False claim spreads about Japanese ivermectin study, despite correction
CLAIM: A Japanese study “says ivermectin is effective against Omicron in phase III trial.”
AP’S ASSESSMENT: False. While scientists continue to conduct research into the drug’s use against COVID-19, the finding being cited refers to pre-clinical research — not a “phase III trial,” which involves testing the drug on humans.
THE FACTS: Social media users are sharing false information about a Japanese company’s research into using ivermectin to treat COVID-19, after a news agency published an erroneous headline that it soon corrected.
Reuters published the inaccurate headline on Monday, saying: “Japan’s Kowa says ivermectin effective against Omicron in phase III trial.”
The story made it appear that the results broke significant new ground. Phase III clinical trials are conducted on people. But the research done by Kowa Co. Ltd. was conducted in a lab.
The report was based on an announcement from Kowa that said ivermectin showed “antiviral” effects against omicron and other variants in pre-clinical research.
Kowa said in a statement to The Associated Press that “the press release announced that ivermectin was effective against Omicron strain” in an “in vitro study (i.e. non-clinical study), not in the clinical study.” The company said it was now conducting a phase III study on volunteers to further evaluate the effectiveness of ivermectin in treating COVID-19, but that it’s in progress and the results aren’t yet available.
But social media accounts continue to share the falsehood.
Ivermectin is approved in the U.S. in tablet form to treat parasitic worms as well as a topical solution to treat external parasites. The drug is also available for animals.
The U.S. Food and Drug Administration has not authorized ivermectin for use in preventing or treating COVID-19. And a National Institutes of Health panel on COVID-19 treatment guidelines has said there is “insufficient evidence” to “recommend either for or against the use of ivermectin for the treatment of COVID-19.”
The AP has previously reported that a 2020 study in Australia found ivermectin inhibited the replication of the coronavirus, SARS-CoV-2, in a laboratory setting.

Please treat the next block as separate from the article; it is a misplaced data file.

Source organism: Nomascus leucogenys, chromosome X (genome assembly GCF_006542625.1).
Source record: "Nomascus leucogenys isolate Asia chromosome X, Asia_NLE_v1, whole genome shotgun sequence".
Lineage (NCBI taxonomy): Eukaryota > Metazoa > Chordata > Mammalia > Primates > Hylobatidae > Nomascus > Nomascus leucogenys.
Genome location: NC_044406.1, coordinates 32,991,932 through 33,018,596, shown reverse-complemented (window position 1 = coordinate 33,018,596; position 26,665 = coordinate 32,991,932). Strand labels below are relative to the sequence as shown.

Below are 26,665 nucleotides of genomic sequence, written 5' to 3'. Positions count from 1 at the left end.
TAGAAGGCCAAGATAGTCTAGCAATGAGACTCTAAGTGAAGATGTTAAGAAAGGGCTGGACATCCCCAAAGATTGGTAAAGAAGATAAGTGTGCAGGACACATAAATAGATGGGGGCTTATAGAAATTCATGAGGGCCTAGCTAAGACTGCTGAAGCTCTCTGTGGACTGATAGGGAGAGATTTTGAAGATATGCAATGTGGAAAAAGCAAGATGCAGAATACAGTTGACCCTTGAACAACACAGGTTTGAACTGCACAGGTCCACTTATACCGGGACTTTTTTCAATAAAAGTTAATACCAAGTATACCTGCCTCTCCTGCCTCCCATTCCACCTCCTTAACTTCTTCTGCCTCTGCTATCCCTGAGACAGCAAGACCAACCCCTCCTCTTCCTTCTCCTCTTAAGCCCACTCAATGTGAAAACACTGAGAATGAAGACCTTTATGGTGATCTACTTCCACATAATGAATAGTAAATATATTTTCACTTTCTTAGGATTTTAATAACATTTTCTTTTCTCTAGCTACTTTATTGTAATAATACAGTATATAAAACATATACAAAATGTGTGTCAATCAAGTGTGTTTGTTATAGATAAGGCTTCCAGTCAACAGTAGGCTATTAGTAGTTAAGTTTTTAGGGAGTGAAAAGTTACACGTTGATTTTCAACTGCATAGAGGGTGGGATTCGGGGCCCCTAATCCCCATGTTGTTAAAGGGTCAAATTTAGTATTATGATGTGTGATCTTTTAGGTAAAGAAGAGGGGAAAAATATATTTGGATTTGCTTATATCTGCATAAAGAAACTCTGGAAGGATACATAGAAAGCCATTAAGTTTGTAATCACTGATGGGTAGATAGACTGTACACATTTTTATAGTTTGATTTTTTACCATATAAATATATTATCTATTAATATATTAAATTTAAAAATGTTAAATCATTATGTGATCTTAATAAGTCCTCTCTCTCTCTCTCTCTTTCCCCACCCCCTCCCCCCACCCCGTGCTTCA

But pre-clinical research in labs isn’t the same as proving a drug works in humans.
Dr. David Fajgenbaum, an immunologist at the University of Pennsylvania who directs a database tracking research into treatments for COVID-19, said that showing a drug to be effective in lab tests on cells is a “starting point.”
Fajgenbaum said there have been 25 randomized controlled trials — a gold-standard for research — studying ivermectin as a treatment for COVID-19. The trials have collectively involved more than 2,000 patients, he said, and the results have been mixed.
“In my opinion, there’s a possibility of benefit, but given that so many trials have been done, if it clearly was effective you would expect that the majority of trials would show that it was effective,” Fajgenbaum said. “If something works, then it should be a rare occurrence that a trial is done and it doesn’t show that it works.”
Still, there are ongoing trials continuing to assess the use of the drug, Fajgenbaum added.
Associated Press writers Audrey McAvoy in Honolulu, and Sophia Tulp in Atlanta, contributed to this report.
This is part of AP’s effort to address widely shared misinformation, including work with outside companies and organizations to add factual context to misleading content that is circulating online. Learn more about fact-checking at AP.